Stephen Rees's blog

Thoughts about the relationships between transport and the urban area it serves

Archive for August 3rd, 2007

Peter Ladner pushes transfer extension

with 5 comments

Straight Talk | Vancouver

[quoting Ladner] They have some sort of stamp they put on to all those machines saying this ticket is good until whenever, and they have to reprint all their tickets [to accommodate a change in times]

Actually that is the easy bit. I suspect that Ladner doesn’t ride the bus much – or he would have noticed that magnetic stripe on the back of the ticket/transfer. The Electronic Ticketing System (ETS)  is supplied by Cubic who not only supply the machines but also the software. And like every other supplier in the transit industry, the software is proprietary. So the fare box cannot talk to the radio system (data is uploaded to the server when the bus gets back to the garage – oops “operating centre” – and is “probed”) or even the destination display. More importantly to change the software – the look up tables the system uses to determine fares and validity – you have to bring back Cubic. Who, having no competition, can pretty much dictate terms. They own the source code.

This would of course have been the case no matter what system had been installed. Vancouver is unusual in North America in having both three zones and peak and off peak fares. So the farebox has to know not only the time of day and day of the week but also where it is in terms of zone boundaries – and a few bus stops are in two zones at the same time.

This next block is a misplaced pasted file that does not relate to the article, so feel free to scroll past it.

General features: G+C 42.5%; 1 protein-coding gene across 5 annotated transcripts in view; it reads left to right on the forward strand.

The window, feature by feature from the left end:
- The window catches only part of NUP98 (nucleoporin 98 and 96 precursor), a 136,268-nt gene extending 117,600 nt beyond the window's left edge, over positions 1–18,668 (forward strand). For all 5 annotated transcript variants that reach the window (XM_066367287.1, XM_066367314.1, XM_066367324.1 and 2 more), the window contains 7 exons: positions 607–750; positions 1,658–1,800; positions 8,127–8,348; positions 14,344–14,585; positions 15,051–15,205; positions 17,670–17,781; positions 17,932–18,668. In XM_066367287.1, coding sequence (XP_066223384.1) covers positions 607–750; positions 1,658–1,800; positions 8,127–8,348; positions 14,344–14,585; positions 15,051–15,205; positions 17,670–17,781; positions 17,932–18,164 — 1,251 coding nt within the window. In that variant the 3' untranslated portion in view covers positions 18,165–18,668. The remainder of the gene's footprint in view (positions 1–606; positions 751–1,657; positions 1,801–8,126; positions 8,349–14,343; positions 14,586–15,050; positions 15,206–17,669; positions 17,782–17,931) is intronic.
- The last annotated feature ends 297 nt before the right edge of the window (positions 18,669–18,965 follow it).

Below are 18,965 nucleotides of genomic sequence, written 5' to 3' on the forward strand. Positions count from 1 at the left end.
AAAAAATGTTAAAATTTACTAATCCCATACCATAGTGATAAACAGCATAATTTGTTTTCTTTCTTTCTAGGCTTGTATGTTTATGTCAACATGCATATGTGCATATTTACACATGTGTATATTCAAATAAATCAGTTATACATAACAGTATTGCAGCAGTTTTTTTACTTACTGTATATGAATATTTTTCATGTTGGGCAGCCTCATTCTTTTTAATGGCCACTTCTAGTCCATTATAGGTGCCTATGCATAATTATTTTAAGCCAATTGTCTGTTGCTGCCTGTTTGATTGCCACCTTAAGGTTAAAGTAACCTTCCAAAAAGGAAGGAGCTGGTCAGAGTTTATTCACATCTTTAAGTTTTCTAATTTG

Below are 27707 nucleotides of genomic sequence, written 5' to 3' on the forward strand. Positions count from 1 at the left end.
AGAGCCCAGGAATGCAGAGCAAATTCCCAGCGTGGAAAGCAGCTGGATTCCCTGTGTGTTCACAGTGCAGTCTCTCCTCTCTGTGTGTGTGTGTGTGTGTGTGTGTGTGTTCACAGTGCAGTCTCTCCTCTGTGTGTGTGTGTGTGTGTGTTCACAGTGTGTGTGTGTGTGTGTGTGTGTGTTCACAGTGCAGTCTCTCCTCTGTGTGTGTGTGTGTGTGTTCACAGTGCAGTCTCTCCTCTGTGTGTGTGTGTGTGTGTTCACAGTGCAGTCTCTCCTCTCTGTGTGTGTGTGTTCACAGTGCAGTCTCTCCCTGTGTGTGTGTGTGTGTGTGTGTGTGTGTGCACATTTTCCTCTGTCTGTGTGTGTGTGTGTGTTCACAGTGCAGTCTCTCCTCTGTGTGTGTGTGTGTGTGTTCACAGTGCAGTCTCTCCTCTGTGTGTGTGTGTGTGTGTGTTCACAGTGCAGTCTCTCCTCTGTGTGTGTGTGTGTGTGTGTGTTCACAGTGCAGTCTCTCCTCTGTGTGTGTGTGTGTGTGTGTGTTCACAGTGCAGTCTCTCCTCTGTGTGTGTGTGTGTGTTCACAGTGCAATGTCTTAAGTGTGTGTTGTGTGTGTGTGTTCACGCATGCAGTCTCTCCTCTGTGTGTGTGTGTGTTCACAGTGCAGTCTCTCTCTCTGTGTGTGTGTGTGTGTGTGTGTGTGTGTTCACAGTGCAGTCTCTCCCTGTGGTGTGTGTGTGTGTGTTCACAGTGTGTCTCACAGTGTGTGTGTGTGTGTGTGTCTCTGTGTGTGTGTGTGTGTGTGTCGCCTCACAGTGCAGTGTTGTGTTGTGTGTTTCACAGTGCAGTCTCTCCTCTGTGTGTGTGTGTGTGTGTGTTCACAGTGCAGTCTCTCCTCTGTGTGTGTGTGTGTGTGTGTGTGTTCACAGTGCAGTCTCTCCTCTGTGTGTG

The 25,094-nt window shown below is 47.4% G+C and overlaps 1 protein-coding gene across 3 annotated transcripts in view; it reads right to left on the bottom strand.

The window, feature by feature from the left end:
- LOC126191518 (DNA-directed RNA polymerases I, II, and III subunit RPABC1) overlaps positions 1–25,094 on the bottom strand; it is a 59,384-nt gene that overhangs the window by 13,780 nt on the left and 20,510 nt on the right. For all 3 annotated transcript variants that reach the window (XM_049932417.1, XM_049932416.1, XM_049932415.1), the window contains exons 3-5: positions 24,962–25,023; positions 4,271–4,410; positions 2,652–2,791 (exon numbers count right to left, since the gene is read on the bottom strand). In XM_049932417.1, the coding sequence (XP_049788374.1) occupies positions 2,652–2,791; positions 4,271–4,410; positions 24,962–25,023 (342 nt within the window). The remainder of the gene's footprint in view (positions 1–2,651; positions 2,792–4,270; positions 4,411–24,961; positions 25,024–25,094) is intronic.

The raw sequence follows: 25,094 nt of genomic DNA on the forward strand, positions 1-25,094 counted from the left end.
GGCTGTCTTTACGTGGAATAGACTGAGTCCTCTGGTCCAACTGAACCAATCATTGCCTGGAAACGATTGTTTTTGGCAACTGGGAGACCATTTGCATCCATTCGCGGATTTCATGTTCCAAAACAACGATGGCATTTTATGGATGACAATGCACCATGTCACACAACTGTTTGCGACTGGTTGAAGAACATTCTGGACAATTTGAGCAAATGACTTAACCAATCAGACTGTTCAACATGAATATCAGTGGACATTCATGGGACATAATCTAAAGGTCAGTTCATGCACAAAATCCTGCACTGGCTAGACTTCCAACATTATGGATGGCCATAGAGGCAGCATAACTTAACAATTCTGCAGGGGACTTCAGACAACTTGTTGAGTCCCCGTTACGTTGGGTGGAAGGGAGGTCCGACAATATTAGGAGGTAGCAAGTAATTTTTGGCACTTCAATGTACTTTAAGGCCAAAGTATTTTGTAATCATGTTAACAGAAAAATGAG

Actually I think the $0.5m is a bargain – because when this idea was first looked at some years ago the price was a neat round $1m. I think that may reflect the age of the system, as Cubic has to be wary of the upcoming decision to update the system to take smart cards. You can add a smart card reader to the existing farebox, but if the transit system is also looking at modernising fare collection it could feasibly consider replacement, if the upgrade to the software is too costly.

And anyway, the 90 minute transfer only applies to cash fares. If you have a pass then you have the freedom of the zones paid for all the time. For that reason a day pass is priced at two, 3 zone tickets. And the system has been trying to get people to invest in passes for a long time. Then it works like the car keys. You have already paid for it, so why not use it.  And on the Vancouver system, transfers are not directional. So adding thirty minutes to a one zone ride increases the number of people who will be able to use it for a “free” return trip. This is in practice restricted to the City of Vancouver and a few other places that have regular, frequent services all day and proximate origins and destinations. If you live in Langley there are not many places you can get to and back on a bus within two hours. On the other hand it will benefit the few longer distance riders who find their transfer expiring before they can complete their journey – White Rock to Lion’s Bay was always the example that was quoted but Maple Ridge to the Tsawassen Ferry would also apply. Over two hours on a bus? Some people have iron constitutions I suppose.

Written by Stephen Rees

August 3, 2007 at 9:18 am

Posted in Economics, transit